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The Senate will hold a confirmation hearing next week for Gina McCarthy, President Obama's pick to head the Environmental Protection Agency in his second term. McCarthy, who is currently the assistant administrator for the EPA's Office of Air and Radiation, is expected to face some grilling from Senate Republicans who haven't been big fans of regulations, particularly when it comes to greenhouse gas rules. But the Senate might not be the biggest obstacle to strong new rules.
In a stinging critique at the Yale Journal on Regulation, one of the EPA's former top officials on climate change argues that the Obama White House has been the biggest impediment to tough regulations. Lisa Heinzerling served as the senior climate policy counsel at the EPA from January to July 2009 and as the associate administrator of the Office of Policy from July 2009 to December 2010. Heinzerling brought serious climate chops to the EPA; before joining the administration, she was one of the lead authors in the plaintiffs' briefs in Massachusetts v. EPA, the settled court case in which the US Supreme Court ruled that the EPA has the authority to regulate carbon dioxide emissions. She has since returned to her job as a law professor at Georgetown University.
Her piece points to the White House Office of Management of Budget —and its Office of Information and Regulatory Affairs (OIRA) in particular—as the place where tough regulations go to die. We've documented a number of proposed environmental rules have been sent to OMB for consideration and never again seen the light of day. Heinzerling points to several others that have been under "review" for years, including a list of "chemicals of concern" and rules about workplace exposure to harmful crystalline silica dust. In other cases, like new Food and Drug Administration rules on food safety, the rules were sent back from OMB significantly weakened.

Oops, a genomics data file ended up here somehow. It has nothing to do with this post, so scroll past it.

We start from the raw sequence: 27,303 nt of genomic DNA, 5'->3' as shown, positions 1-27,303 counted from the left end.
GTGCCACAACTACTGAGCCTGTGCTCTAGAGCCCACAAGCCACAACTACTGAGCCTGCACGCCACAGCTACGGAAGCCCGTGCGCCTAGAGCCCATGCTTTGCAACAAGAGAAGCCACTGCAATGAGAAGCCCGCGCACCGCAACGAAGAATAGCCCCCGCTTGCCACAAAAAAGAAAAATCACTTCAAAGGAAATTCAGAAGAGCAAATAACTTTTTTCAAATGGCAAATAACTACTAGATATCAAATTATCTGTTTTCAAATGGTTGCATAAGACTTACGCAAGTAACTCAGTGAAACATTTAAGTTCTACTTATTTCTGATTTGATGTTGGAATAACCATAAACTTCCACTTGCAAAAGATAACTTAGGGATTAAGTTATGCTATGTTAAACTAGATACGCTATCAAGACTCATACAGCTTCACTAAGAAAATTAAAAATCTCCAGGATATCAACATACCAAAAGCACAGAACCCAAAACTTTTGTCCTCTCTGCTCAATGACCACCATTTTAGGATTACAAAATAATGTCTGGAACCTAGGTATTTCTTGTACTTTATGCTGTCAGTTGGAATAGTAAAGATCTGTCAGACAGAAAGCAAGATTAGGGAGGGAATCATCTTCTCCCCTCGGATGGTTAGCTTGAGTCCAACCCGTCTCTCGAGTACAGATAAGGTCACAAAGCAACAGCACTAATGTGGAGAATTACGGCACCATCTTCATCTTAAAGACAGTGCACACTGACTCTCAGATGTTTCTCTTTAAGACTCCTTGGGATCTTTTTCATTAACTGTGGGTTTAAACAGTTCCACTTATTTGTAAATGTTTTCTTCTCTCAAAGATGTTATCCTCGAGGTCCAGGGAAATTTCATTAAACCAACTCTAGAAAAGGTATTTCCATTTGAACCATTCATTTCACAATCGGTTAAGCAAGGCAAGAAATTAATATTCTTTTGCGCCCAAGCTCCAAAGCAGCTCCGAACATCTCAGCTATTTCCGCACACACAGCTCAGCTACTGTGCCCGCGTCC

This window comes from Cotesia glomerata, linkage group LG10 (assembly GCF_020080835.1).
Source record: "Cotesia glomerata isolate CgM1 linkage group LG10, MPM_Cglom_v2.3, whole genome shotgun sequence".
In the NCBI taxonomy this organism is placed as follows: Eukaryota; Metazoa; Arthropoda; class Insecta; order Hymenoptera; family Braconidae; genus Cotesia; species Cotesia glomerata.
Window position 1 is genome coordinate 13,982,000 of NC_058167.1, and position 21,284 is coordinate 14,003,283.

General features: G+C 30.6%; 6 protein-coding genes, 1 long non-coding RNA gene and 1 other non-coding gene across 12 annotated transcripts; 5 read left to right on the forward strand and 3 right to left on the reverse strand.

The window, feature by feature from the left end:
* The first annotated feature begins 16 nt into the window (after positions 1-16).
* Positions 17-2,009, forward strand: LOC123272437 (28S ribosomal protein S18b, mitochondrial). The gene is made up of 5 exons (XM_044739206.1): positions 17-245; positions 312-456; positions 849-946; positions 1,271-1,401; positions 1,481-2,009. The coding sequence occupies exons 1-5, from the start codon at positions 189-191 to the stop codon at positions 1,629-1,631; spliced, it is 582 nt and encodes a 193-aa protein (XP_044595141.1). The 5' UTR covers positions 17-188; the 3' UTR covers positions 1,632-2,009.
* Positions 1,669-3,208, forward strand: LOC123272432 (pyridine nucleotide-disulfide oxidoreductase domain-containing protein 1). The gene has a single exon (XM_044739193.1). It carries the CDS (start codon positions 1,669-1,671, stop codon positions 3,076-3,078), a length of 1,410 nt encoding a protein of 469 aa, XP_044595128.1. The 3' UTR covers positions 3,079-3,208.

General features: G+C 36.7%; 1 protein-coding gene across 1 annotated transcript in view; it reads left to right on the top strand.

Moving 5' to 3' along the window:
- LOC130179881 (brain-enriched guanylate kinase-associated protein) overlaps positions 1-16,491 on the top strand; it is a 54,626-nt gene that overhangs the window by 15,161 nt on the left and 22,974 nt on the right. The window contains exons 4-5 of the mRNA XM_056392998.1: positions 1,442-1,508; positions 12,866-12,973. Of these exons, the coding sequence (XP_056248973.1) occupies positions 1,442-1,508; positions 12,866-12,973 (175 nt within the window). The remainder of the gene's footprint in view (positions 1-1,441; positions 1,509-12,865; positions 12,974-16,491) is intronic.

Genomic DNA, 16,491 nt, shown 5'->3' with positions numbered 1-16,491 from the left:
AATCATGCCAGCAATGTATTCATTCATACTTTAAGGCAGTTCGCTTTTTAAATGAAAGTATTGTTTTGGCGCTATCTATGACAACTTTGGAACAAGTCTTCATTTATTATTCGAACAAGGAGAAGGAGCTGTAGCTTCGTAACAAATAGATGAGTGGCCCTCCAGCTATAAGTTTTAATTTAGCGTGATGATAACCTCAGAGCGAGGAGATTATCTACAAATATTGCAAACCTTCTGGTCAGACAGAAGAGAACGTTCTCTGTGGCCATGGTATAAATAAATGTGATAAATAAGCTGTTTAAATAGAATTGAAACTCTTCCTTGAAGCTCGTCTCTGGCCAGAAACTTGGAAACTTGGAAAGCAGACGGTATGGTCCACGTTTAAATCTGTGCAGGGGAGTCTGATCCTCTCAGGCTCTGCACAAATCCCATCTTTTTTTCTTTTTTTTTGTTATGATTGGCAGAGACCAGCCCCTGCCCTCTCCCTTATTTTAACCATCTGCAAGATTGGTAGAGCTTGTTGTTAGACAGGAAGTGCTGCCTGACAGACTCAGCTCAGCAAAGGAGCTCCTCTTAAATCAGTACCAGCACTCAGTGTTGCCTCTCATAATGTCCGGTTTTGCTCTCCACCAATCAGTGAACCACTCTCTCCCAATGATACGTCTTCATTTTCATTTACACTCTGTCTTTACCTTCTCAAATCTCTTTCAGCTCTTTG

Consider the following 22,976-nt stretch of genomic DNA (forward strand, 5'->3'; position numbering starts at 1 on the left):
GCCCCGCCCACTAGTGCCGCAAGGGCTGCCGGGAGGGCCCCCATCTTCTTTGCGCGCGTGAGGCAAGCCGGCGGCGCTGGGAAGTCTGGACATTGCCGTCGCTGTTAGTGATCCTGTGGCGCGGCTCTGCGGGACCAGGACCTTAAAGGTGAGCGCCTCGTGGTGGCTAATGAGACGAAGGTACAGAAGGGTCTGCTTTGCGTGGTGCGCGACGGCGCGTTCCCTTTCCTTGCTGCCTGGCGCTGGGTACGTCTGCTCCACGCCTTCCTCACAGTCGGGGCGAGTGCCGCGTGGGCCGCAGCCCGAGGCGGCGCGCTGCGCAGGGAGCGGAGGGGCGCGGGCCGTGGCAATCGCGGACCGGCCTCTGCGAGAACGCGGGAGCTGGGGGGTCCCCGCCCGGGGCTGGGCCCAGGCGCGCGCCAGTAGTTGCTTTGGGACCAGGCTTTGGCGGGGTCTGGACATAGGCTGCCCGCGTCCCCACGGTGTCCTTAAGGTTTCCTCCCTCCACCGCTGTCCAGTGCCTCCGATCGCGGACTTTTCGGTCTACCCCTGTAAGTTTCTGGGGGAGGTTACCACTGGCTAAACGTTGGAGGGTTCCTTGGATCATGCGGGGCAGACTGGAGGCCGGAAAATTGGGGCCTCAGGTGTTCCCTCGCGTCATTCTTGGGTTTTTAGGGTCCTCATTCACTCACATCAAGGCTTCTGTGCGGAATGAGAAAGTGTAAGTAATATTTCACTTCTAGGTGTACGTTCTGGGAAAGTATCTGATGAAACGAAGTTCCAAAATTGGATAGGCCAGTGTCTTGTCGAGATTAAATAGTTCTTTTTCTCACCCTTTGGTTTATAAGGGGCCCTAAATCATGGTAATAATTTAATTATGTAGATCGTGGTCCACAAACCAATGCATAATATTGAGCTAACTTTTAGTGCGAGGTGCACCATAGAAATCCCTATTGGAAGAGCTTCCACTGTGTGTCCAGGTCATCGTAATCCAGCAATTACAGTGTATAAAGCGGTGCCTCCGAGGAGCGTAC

It's often impossible to tell what happens to new environmental rules once they go into the OMB, which means the Obama administration is breaking its promises of transparency, Heinzerling argues. The problems at OMB also stem, she says, from an overemphasis on cost-benefit analysis for all new regulations. Cass Sunstein, the legal scholar who headed OIRA for most of Obama's first term before leaving last August, was a major proponent of this process of comparing the monetary costs and benefits of any proposed regulation. Using this to evaluate environmental regulations is a source of controversy, particularly for cases where the benefit of, say, not filling the atmosphere with greenhouse gases can be difficult to quantify.
I predicted at the time Heinzerling was tapped for the administration back in 2009 that cost-benefit analysis would be a major source of tension between EPA and OIRA. That certainly seems to be the case. I talked with Heinzerling this week about her piece and her evaluation of the Obama administration's approach to environmental regulation:
Mother Jones: How much of a barrier to getting good regulations has the OMB been under Obama?
Lisa Heinzerling: It's a huge barrier. From the moment a person at EPA thinks of the possibility of issuing a rule, they start to think, "Will OMB let us issue this rule?" It affects everything in rulemaking at the agencies. If they do get to the point where they decide to go ahead with the rule and propose it or issue a final rule, then it may well get stuck forever at OMB. In most case in this administration, no one knows that a rule is stuck, or why.
MJ: Does this lead to self-censorship at the agencies? Are they thinking, "Maybe we shouldn't be as aggressive on this rule as we think we need to be because OMB won't let it go through"?
LH: A lot. After [my piece] on this went up, a career staffer at EPA that I'd never met wrote to me and said, "We're constantly checking ourselves. We're constantly asking ourselves not, 'Is this the right thing for environmental protection?' but, 'How can we make this acceptable to OMB?'" Obviously that's just one person, but I saw this all the time.